Scientists will likely discover the origin of the Covid-19 pandemic within the next few years, after they pursue and zero in on an animal source for the new coronavirus, a member of an international team of investigators led by the World Health Organization said Wednesday.
“I’m convinced we’re going to find out fairly soon,” said Peter Daszak, a member of the WHO-led team and a zoologist who specializes in hunting for viral origins in animals. “Within the next few years we’ll have real significant data on where this came from and how it emerged.”
Dr. Daszak was one of three team members who spoke at a webinar organized by Chatham House, an international-affairs think tank in London, about their recent monthlong trip to the Chinese city of Wuhan. The Huanan market there was the site of the first known outbreak of the coronavirus in December 2019.
International team members learned on the trip that meat from animals known to carry coronaviruses belonging to the same family as the pandemic virus were sold in the Huanan market, Dr. Daszak said.
Members of the mission have expressed frustration with the limited information Chinese authorities handed over to the investigators, particularly regarding early Covid-19 cases that could help determine whether the virus was circulating before the first cases were confirmed.
The WHO investigation has stirred political tensions between the U.S. and China, with the Biden administration demanding more transparency from the probe into the origins of a pandemic that has killed more than two million people.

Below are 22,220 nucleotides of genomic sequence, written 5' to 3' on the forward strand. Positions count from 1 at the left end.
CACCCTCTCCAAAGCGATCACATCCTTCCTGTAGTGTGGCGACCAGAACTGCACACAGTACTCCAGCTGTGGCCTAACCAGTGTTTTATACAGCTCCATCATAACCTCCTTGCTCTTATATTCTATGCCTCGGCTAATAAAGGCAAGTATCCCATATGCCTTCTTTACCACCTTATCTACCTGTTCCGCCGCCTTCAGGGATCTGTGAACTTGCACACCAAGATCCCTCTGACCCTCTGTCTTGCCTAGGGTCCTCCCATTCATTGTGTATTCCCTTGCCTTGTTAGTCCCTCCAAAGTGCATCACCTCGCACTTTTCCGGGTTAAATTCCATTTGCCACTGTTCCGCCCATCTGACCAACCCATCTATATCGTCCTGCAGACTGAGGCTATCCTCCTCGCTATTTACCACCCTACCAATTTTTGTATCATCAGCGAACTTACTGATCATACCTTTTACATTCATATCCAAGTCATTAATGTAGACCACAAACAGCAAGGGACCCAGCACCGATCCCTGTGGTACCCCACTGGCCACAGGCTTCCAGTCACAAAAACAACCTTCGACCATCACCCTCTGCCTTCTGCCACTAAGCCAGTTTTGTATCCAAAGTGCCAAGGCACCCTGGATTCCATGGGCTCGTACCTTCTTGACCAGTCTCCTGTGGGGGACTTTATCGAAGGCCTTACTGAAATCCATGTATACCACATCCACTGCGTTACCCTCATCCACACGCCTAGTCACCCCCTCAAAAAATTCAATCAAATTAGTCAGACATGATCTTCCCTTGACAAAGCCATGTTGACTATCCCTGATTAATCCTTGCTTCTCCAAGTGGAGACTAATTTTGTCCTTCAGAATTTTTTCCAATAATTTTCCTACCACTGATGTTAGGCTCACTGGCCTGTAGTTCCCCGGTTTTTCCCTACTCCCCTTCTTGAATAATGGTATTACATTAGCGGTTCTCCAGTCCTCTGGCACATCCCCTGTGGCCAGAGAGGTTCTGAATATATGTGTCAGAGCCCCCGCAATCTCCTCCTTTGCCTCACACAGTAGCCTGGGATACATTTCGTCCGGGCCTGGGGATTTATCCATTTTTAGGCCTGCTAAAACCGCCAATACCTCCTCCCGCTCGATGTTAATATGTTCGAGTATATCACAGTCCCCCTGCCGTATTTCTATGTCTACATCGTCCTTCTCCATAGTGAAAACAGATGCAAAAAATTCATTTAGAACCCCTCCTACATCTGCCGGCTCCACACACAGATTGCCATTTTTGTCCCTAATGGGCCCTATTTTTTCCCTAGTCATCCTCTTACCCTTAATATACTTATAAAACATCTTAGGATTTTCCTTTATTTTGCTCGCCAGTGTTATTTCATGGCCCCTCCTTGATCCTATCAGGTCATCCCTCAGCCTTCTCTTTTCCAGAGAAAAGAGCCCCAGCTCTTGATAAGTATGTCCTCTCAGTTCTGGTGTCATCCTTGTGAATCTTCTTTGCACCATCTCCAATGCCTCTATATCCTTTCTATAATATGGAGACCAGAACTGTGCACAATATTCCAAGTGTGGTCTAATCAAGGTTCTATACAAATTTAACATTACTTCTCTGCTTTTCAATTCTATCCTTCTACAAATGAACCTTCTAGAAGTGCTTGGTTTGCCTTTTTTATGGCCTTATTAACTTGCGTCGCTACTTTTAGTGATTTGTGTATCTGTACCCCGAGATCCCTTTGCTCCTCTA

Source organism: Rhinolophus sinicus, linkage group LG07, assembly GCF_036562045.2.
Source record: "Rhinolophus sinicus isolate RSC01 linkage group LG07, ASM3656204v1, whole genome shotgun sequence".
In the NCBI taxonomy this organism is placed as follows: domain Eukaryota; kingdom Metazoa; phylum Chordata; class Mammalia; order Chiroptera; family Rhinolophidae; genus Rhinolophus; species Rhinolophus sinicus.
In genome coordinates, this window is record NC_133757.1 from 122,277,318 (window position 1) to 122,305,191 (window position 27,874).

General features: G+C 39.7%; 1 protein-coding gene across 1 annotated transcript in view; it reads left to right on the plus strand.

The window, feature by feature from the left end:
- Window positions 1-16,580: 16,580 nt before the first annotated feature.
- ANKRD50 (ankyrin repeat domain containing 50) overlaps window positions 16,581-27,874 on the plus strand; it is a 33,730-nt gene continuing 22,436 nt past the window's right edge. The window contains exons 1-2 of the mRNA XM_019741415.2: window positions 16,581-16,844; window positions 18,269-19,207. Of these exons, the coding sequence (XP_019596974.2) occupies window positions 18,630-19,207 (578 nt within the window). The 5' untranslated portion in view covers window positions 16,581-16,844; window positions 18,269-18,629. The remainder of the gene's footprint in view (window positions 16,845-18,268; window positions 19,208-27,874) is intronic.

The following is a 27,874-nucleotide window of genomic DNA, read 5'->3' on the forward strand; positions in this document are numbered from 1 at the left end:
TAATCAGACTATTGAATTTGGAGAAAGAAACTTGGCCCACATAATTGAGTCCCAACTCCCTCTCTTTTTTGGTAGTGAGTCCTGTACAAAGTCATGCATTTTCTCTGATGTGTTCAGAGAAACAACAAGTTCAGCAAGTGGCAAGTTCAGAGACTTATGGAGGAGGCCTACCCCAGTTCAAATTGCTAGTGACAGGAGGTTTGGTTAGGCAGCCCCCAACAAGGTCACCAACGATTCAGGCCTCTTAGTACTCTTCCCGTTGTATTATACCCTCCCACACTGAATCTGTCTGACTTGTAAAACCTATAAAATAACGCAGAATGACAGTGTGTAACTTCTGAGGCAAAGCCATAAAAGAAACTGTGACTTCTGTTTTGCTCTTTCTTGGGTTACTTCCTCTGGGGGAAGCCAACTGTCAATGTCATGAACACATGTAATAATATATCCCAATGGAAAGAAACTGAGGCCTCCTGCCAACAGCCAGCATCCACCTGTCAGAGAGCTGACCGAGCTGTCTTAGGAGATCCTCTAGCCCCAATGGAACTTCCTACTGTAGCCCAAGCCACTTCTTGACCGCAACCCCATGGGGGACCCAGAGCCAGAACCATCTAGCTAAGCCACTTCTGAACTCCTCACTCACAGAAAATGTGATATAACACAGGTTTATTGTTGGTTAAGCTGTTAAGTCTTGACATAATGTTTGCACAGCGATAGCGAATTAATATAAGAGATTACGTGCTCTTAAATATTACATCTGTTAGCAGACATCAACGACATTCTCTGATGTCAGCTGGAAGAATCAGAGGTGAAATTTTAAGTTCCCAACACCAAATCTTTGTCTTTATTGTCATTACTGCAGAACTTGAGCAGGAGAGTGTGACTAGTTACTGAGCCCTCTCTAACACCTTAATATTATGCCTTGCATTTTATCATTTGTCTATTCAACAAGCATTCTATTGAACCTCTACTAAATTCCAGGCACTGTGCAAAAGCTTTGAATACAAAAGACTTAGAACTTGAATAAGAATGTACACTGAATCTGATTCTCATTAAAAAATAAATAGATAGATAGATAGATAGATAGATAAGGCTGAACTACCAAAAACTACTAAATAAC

The team of international and Chinese experts is expected to release a report next week describing the findings from its investigation and recommendations for further study. The administration has said that it is waiting to scrutinize the mission’s final report.
The team’s leading hypothesis, Dr. Daszak said Wednesday, is that a bat or other wildlife species carrying a progenitor, or closely related virus, infected a farm animal or a person, who then carried it to the Huanan market.
“I believe that’s the most likely scenario, and I think most people on both sides of the mission felt the same way,” he said.
Marion Koopmans, a Dutch virologist, reiterated that the team considered it “extremely unlikely” that the virus could have escaped from a laboratory, saying it didn’t have evidence, but she said the scientists would review any evidence suggesting a lab link.
The team spent a month meeting with Chinese scientists and making site visits, completing their visit last month. Covid-19 restrictions meant they spent their first two weeks quarantined in hotel rooms. A new outbreak then forced more restrictions, said Dr. Koopmans, who is head of the Erasmus MC department of viroscience.
“The second phase of our trip after the hotel quarantine, we still could not freely go about,” she said. “That was a disappointment for all of us.”
She said she believes that investigations into the origins of new diseases should be conducted routinely in an epidemic or a pandemic. “This really needs to happen and should continue to happen and should become normal,” she said.
Chinese scientists have tested tens of thousands of animals across the country, including more than 1,000 bats in Hubei province, for evidence of the virus, said Dr. Daszak, who is president of EcoHealth Alliance, a nonprofit organization in New York.
“There was a conduit from Wuhan to the provinces in South China, where the closest relative viruses to SARS-CoV-2 are found in bats,” Dr. Daszak said, referring to the virus that causes Covid-19. A bat virus could have spilled over into people or animals there, and then it could have been transported to the market, he said.
“That’s a really important clue,” he said, adding that those findings should be followed up “pretty rapidly.”
Copyright ©2020 Dow Jones & Company, Inc. All Rights Reserved. 87990cbe856818d5eddac44c7b1cdeb8